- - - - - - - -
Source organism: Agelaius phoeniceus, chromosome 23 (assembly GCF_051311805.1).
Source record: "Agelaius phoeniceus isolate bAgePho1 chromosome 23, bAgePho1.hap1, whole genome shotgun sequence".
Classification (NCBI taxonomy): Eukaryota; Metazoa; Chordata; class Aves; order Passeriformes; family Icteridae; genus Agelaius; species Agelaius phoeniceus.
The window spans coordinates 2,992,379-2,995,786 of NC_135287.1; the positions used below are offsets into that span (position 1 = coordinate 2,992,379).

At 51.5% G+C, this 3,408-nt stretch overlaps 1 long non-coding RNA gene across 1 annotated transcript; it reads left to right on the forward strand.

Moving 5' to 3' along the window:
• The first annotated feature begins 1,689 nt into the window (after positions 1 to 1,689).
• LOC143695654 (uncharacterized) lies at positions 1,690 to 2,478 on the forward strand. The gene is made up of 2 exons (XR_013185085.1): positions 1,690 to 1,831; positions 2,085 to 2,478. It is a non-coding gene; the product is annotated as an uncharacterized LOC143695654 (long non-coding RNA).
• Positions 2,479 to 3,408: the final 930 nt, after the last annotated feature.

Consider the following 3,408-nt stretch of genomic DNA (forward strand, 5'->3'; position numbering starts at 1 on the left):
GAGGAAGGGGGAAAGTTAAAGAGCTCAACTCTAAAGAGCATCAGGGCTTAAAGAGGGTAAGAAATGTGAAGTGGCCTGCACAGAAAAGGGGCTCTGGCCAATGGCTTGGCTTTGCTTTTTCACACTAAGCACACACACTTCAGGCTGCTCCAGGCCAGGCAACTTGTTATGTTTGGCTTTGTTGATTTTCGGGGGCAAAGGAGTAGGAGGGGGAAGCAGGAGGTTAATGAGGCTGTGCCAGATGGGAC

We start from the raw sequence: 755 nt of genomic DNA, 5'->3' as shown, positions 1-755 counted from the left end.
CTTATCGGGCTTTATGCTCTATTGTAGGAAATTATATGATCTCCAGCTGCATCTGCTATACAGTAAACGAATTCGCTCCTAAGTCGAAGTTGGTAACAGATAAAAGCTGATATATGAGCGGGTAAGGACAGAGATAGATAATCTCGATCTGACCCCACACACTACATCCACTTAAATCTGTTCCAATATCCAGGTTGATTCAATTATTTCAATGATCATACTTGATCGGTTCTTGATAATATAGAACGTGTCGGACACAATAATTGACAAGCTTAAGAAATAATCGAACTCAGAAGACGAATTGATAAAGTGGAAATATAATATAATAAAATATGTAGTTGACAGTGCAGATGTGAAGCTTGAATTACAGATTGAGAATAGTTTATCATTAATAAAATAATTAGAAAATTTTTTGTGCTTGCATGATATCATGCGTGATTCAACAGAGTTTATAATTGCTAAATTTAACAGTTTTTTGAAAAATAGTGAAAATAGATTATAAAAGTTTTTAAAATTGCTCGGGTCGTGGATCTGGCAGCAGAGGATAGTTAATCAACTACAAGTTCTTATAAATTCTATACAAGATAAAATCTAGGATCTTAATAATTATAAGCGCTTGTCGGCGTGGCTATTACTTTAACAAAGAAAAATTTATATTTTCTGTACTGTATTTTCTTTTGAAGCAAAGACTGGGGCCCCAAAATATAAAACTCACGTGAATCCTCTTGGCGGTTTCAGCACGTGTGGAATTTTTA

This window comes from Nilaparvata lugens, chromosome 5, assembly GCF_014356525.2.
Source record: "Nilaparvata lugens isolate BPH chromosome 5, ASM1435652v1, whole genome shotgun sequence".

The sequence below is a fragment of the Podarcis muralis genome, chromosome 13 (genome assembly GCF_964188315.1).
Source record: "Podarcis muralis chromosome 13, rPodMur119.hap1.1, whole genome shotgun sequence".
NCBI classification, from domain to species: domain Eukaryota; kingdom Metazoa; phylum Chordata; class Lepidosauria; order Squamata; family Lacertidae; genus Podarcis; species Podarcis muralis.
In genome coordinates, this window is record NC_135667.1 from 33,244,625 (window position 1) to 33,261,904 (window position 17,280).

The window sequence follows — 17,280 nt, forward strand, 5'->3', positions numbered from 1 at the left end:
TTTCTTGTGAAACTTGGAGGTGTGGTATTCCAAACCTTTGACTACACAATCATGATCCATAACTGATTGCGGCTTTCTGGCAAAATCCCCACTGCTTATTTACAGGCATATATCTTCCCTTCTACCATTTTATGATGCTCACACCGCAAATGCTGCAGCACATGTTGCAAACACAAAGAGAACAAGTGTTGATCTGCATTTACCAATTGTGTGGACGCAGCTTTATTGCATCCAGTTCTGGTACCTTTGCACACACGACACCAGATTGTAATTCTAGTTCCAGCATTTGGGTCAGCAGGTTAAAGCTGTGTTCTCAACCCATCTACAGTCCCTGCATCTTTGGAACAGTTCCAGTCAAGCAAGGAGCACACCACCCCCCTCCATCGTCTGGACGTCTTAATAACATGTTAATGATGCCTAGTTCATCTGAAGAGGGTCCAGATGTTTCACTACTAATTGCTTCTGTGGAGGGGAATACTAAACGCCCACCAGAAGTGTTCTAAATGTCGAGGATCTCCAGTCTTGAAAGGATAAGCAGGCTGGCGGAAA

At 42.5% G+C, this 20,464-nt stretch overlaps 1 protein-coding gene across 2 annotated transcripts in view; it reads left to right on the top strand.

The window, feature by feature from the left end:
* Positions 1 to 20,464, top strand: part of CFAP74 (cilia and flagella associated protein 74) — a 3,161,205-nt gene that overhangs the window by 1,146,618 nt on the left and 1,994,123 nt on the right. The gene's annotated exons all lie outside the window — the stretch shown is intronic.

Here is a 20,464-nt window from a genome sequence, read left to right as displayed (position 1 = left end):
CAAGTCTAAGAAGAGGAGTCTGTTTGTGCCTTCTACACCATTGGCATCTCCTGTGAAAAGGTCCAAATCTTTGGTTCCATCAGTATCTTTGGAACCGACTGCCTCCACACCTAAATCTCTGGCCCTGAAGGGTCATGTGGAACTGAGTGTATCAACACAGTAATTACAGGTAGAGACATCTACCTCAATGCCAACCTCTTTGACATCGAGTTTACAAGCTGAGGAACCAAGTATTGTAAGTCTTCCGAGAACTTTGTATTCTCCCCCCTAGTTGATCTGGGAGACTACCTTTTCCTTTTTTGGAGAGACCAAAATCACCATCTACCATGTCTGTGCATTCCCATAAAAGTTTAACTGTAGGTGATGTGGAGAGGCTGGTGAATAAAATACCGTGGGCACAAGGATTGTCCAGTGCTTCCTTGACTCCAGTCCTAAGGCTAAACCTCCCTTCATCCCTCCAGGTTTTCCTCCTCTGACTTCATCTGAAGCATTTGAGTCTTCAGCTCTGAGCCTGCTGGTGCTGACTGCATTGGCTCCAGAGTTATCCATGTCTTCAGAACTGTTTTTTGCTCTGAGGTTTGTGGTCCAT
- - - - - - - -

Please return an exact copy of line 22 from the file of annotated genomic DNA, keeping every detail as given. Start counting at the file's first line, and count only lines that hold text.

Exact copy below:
At 42.5% G+C, this 20,464-nt stretch overlaps 1 protein-coding gene across 2 annotated transcripts in view; it reads left to right on the top strand.